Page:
There's so much to love in her collection. I especially adore her necklaces like the made-to-order 14-karat gold collar necklace (above US$4,375) which she describes as a virtual waterfall of metal; it's so complex yet super delicate. Also, among her new collection is this "i love you" lower-case script necklace (Silver US$90; gold US$325) which would be a great gift for your Valentine or loved one any time of year. Ten percent of all sales from Melissa Joy Manning currently benefit the Red Cross Haitian Relief.


In addition, 100% of sales of this silver rainbow moonstone ring (US$200) benefit the Red Cross Haitian Relief.


It's hard to believe that it has already been one month since the devastating earthquake hit Haiti, and still more than 1 million people are in need of shelter. Organizations like the Red Cross are continuing to provide blood, food, water and shelter, and our support still matters to millions of displaced survivors.


Most of us have felt at one time or another that little flutter of joy when wearing something beautiful. With Melissa Joy Manning pieces you will surely reap a bounty of joy from also contributing to something meaningful.

Friday, January 15, 2010

Heath Ceramics benefitting Haitian Communities

I send this wish for a Happy New Year to all of you and thanks for all your support.

Unfortunately this year has started for the worse for the people in Haiti and they will only survive this tragedy through global community efforts assisting in their recovery. If you haven’t already, please do what you can. So far, I’ve supported the American Red Cross through monetary and blood donations. And there are countless other organizations like Doctors without Borders or Architecture for Humanity who provide critical assistance in the relief efforts.

Certain businesses are also trying to make a difference. Heath Ceramics is one of the few remaining mid-century American potteries still in existence today. Started by Edith Heath in 1947, they have been making tableware and tile for 60 + years in Sausalito, California, still manufacturing each piece in their original 1959 Sausalito factory, using original methods, equipment, clay and glaze. Their team of 60 craftspeople hand-make each piece, which is fired at a low temperature thus saving energy and still producing a durable, non-porous product. All of the ceramic housewares, tablewares and tile have that hand-crafted feel with a clean, modern design.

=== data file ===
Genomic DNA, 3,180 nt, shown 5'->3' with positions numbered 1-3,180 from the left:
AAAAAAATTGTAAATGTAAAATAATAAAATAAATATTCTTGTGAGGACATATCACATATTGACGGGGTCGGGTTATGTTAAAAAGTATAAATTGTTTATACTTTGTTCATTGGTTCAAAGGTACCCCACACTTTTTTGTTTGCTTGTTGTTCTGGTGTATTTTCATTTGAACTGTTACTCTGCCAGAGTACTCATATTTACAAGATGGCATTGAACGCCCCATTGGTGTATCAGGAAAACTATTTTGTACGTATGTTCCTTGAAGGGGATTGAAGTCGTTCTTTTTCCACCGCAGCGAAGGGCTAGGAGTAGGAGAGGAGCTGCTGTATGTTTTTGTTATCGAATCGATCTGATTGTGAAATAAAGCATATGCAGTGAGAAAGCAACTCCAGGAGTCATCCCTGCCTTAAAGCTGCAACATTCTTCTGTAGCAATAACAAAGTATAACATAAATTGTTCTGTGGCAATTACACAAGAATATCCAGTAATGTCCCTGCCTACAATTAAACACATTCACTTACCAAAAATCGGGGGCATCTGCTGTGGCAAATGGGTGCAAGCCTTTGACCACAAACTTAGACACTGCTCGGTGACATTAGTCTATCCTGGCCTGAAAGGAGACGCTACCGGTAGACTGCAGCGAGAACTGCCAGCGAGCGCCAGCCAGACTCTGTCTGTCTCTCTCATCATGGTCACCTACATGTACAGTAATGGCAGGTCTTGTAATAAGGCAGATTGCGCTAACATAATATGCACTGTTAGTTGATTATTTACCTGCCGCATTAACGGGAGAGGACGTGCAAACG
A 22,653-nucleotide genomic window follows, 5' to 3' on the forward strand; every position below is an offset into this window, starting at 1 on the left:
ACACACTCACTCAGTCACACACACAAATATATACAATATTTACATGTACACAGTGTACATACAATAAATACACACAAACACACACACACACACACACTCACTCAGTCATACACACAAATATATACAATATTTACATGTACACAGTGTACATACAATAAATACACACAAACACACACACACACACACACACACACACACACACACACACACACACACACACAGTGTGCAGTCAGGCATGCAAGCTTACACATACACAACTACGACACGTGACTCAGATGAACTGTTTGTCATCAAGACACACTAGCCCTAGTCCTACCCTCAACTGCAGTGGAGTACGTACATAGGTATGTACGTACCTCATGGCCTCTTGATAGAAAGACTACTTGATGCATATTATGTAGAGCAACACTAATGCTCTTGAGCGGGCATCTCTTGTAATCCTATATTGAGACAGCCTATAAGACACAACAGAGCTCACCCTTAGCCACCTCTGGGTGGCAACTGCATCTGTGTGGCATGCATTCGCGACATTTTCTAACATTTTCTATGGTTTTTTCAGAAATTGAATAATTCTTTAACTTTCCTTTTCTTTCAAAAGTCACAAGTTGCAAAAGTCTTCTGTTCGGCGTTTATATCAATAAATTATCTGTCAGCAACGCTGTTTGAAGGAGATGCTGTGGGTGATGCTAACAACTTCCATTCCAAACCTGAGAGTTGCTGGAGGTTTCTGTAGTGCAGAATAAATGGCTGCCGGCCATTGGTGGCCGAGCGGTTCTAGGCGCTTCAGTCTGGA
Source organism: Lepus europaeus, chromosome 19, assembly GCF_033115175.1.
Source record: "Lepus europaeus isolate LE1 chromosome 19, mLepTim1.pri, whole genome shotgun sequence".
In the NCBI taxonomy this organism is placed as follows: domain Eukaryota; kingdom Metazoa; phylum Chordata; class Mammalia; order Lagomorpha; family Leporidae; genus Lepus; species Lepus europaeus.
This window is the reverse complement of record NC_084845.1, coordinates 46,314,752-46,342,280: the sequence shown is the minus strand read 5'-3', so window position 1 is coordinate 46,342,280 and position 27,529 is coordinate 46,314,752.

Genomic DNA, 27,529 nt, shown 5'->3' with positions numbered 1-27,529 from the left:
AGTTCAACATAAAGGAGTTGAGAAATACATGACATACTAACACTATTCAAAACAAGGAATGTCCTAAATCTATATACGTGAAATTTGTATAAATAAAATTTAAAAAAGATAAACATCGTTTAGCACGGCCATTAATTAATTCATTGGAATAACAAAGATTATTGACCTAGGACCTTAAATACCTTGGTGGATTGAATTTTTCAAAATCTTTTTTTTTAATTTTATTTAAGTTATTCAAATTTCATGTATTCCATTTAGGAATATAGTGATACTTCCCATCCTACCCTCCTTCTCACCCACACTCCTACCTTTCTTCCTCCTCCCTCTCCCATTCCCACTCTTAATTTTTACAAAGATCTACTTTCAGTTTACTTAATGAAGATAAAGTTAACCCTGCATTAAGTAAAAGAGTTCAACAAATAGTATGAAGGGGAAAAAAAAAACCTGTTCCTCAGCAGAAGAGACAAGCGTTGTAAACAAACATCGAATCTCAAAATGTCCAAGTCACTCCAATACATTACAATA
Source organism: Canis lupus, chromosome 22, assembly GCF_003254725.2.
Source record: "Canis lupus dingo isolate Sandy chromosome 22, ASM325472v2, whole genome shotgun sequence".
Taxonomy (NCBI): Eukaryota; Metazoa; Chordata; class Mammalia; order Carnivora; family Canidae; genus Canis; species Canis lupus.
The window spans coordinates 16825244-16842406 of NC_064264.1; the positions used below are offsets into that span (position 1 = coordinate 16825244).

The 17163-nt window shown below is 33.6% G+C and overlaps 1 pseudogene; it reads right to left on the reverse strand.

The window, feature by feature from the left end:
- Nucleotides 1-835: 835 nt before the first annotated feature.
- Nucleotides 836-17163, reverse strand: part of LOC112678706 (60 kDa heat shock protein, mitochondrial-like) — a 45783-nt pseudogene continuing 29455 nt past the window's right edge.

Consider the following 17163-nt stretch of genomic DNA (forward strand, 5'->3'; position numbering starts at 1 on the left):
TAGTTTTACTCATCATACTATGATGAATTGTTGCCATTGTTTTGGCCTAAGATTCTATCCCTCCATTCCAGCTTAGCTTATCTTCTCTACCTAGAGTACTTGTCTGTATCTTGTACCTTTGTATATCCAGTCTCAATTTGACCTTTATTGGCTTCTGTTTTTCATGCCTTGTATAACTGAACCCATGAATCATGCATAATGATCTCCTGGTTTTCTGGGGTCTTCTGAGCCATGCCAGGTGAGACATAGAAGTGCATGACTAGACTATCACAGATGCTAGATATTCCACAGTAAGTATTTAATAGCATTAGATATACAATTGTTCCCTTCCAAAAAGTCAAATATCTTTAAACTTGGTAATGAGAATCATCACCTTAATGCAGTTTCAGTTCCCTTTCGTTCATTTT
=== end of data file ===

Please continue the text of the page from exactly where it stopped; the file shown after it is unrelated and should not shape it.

For any purchase made between January 15-17th, Heath Ceramics will donate 25% of sales from their Sausalito, California, Los Angeles, California and online store to Architecture for Humanity’s earthquake reconstruction efforts in Haiti. AFH is a non-profit organization that brings design, construction and development services to communities in need. AFH is expanding their current efforts with Yele Haiti, the local NGO, to provide relief and recovery as well as meaningful long-term reconstruction to the Haitian community. You can also donate directly at AFH with every dollar going to relief efforts through February 12th.










Tuesday, December 1, 2009

Create a Love Drawing - Sac(RED) Art

Today is World AIDS Day, and I just spent the best 15 minutes of my day creating a love drawing at Starbucks Love Project. For the first 1 million drawings created by people around the world, Starbucks will donate 5 cents each to the Global Fund which will help to provide treatment for children and adults living with HIV, helping to fight AIDS in Africa. So revive that artist and philanthropist within and create your love drawing now. Then enjoy a browse through the beautiful patchwork canvas of all drawings in the gallery; it's quite a spiritual experience. Unfortunately, I couldn't upload a copy here for you. But for the first reader that can find my drawing (clue, it has a dark red background and will be labeled "Su-Jin L.") and email me a description, I will send you a LOVE CD.

"Philanthropy is beautiful" by Joan Hornig


Joan Hornig donates 100% of profits from the sale of her jewelry to over 500 different worthy causes. This 46" sterling silver vermeil chain with white topaz and "Giving Rocks" pendant which can be worn long, doubled or as a belt ($575) is my top pick for this holiday season.

Monday, November 30, 2009

29 Gifts of Gratitude and Giving

It is perhaps a universal truth that by giving, one receives infinitely more in return. I am inspired by Cami Walker's book 29 Gifts, which was an uncommon prescription for Cami's diagnosis with Multiple Sclerosis from an African medicine woman named Mbali Creazzo: Give away 29 gifts in 29 days. “By giving,” Mbali told Cami, “you are focusing on what you have to offer others, inviting more abundance into your life.” Cami is inspiring a global movement of generosity and challenging us to giving, whether it be in-kind gifts of money, food or services or simply of ourselves through a compliment, a smile or kind words. You can join this movement at http://www.29gifts.org/.

I believe there may be a significance to the number 29 in the African medicine tradition and it has also been suggested that it may be the number of days it takes to make a practice a life-long habit. I found it interesting that there are exactly 29 days between Thanksgiving - a time of gratitude - and Christmas - a season of giving. Carrying this theme of gratitude is far healthier than the seven extra pounds of holiday feast, don't you think? Perhaps with a little practice we can all make philanthropy and generosity a constant life practice.